Friday, July 12, 2019

Summer Work

                                               In the Canyon oil on canvas 30x30 [76x76 cm]


 This came together in a 12 hour day, it`s been a long time since I`ve done that. I didn`t intend to and as the day progressed, I started letting go of my other plans. This is an imaginary composition of the Oneanta Gorge in the larger Columbia River Gorge, and I had done a study years ago. Can something be a study when there was only memory to guide it? It felt great to paint in the 'zone' again but when I took it outdoors to photograph, the greens screamed at me. So then I spent several days adjusting them and in the end there is peace.


 It can`t possibly last but Oregon is having a mild summer. Like they used to be and I am beyond grateful. In this new age of global warming, the sweetness of a day feels to me extravagant. I want to honor it. To that end, I`ve been painting outside some. The results aren`t too successful yet but these two cheered me on;


                                 From Luscher Farm watercolor on Yupo 14x11 [35.5x28 cm]


                                     Untitled Forest watercolor on Yupo 12x9 [30.5x23 cm]


 Lots of unfinished oil paintings about but they are slowly coalescing. Very slowly. I`m close.


                                            watermedia on Terraskin 12x12 [30.5x30.5 cm]


 As I plot my strategy for re-engaging with the oil paintings, I paint watercolors. Even a decent abstract one!






 Everybody has seen the photos, most are appalled, but unless the courts order more humane treatment, these concentration camps at the border will persist. This is what the president wants and his party is mostly silent. Deterrence to immigration through cruelty. I am so ashamed of my country right now.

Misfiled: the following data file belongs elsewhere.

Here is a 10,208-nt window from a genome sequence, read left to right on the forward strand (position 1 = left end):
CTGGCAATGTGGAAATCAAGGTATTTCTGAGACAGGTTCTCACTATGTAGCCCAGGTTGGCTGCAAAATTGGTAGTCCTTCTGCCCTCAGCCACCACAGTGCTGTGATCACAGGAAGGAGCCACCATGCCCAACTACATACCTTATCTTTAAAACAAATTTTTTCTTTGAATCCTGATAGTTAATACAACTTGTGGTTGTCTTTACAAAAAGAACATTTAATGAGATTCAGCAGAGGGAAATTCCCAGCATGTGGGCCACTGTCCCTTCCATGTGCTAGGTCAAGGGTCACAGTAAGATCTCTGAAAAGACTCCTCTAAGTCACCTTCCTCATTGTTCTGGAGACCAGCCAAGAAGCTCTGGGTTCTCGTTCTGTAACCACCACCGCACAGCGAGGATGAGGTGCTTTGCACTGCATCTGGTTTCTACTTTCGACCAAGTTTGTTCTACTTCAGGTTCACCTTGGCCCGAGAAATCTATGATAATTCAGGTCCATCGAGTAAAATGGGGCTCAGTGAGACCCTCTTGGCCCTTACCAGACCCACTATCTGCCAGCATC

Illegal immigration is a persistent problem but these Central Americans are fleeing lawless countries menaced by drug criminals. They struggle to come here for the mere chance their children will be safe.
In my opinion, we broke those countries and we own them now. Where to start? We overthrew democratic governments to make banana agriculture profitable for American business interests. That`s where 'Banana Republics' come from. We supported dictators who enabled businesses to exploit those countries for any resource that was marketable. Our disastrous war on drugs caused these societies to degrade into vicious feudal territories ruled by drug gangs. We used those countries in a petty proxy war with Russia, ignoring the needs of the citizens but keeping their governments placated with foreign aid. So now a lot of those people want the hell out of there just to survive. It will never happen, but I think we need a separate immigration policy with those Central American countries. And major investment in their local enterprises. Throw in sensible drug laws since this is a fantasy.


 And since this is a serious tone, here is an article by Bill McKibben on our new climate.

For now, the fate of our country resides in the Republican Party. Will any patriots besides Justin Amash emerge? Sure looks doubtful as that institution slides into fascist policies without a hiccup. The voter suppression alone is an outrage.
 We all can see it. That damn red hat is a swastika. American style.


 OK then.







 Look at these beautiful paintings by Jordan Ellingston.
A year ago he wrote me and invited me to come paint with him in Kauai. I could stay in the room he rented, he would sleep in a tent. Now that touched me, I`m a virtual stranger. He saw something in my work that had a commonality with his vision. I agree. There is an obsessive focus on the sweeping crystalline space of the North Shore that sure got to me when there in 2013.